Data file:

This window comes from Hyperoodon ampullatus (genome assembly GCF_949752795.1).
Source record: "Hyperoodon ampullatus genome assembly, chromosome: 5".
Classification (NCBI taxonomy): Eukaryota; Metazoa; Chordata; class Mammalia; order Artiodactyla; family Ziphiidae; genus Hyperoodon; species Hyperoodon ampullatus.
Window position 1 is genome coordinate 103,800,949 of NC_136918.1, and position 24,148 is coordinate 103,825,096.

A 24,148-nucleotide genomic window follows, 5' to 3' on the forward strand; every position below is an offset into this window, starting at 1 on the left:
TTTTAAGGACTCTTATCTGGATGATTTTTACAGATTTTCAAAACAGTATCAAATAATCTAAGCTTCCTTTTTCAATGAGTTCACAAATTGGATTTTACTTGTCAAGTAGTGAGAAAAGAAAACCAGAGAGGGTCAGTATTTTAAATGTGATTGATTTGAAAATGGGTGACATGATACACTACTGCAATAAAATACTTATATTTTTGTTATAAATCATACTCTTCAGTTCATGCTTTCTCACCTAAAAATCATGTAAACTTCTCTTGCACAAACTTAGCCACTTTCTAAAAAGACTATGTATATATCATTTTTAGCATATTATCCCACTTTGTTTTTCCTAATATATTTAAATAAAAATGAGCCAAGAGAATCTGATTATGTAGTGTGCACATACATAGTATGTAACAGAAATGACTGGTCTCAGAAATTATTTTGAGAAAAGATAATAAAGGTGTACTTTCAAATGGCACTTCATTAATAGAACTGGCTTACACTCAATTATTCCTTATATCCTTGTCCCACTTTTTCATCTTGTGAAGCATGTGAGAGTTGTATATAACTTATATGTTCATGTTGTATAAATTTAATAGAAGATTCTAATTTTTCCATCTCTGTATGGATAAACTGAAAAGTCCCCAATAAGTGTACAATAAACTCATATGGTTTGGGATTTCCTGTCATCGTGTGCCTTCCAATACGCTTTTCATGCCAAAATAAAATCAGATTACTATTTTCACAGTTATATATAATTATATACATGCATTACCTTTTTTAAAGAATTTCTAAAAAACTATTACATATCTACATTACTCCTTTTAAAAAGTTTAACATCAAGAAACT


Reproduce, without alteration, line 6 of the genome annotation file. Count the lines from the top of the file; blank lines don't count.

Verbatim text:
TTTTAAGGACTCTTATCTGGATGATTTTTACAGATTTTCAAAACAGTATCAAATAATCTAAGCTTCCTTTTTCAATGAGTTCACAAATTGGATTTTACTTGTCAAGTAGTGAGAAAAGAAAACCAGAGAGGGTCAGTATTTTAAATGTGATTGATTTGAAAATGGGTGACATGATACACTACTGCAATAAAATACTTATATTTTTGTTATAAATCATACTCTTCAGTTCATGCTTTCTCACCTAAAAATCATGTAAACTTCTCTTGCACAAACTTAGCCACTTTCTAAAAAGACTATGTATATATCATTTTTAGCATATTATCCCACTTTGTTTTTCCTAATATATTTAAATAAAAATGAGCCAAGAGAATCTGATTATGTAGTGTGCACATACATAGTATGTAACAGAAATGACTGGTCTCAGAAATTATTTTGAGAAAAGATAATAAAGGTGTACTTTCAAATGGCACTTCATTAATAGAACTGGCTTACACTCAATTATTCCTTATATCCTTGTCCCACTTTTTCATCTTGTGAAGCATGTGAGAGTTGTATATAACTTATATGTTCATGTTGTATAAATTTAATAGAAGATTCTAATTTTTCCATCTCTGTATGGATAAACTGAAAAGTCCCCAATAAGTGTACAATAAACTCATATGGTTTGGGATTTCCTGTCATCGTGTGCCTTCCAATACGCTTTTCATGCCAAAATAAAATCAGATTACTATTTTCACAGTTATATATAATTATATACATGCATTACCTTTTTTAAAGAATTTCTAAAAAACTATTACATATCTACATTACTCCTTTTAAAAAGTTTAACATCAAGAAACT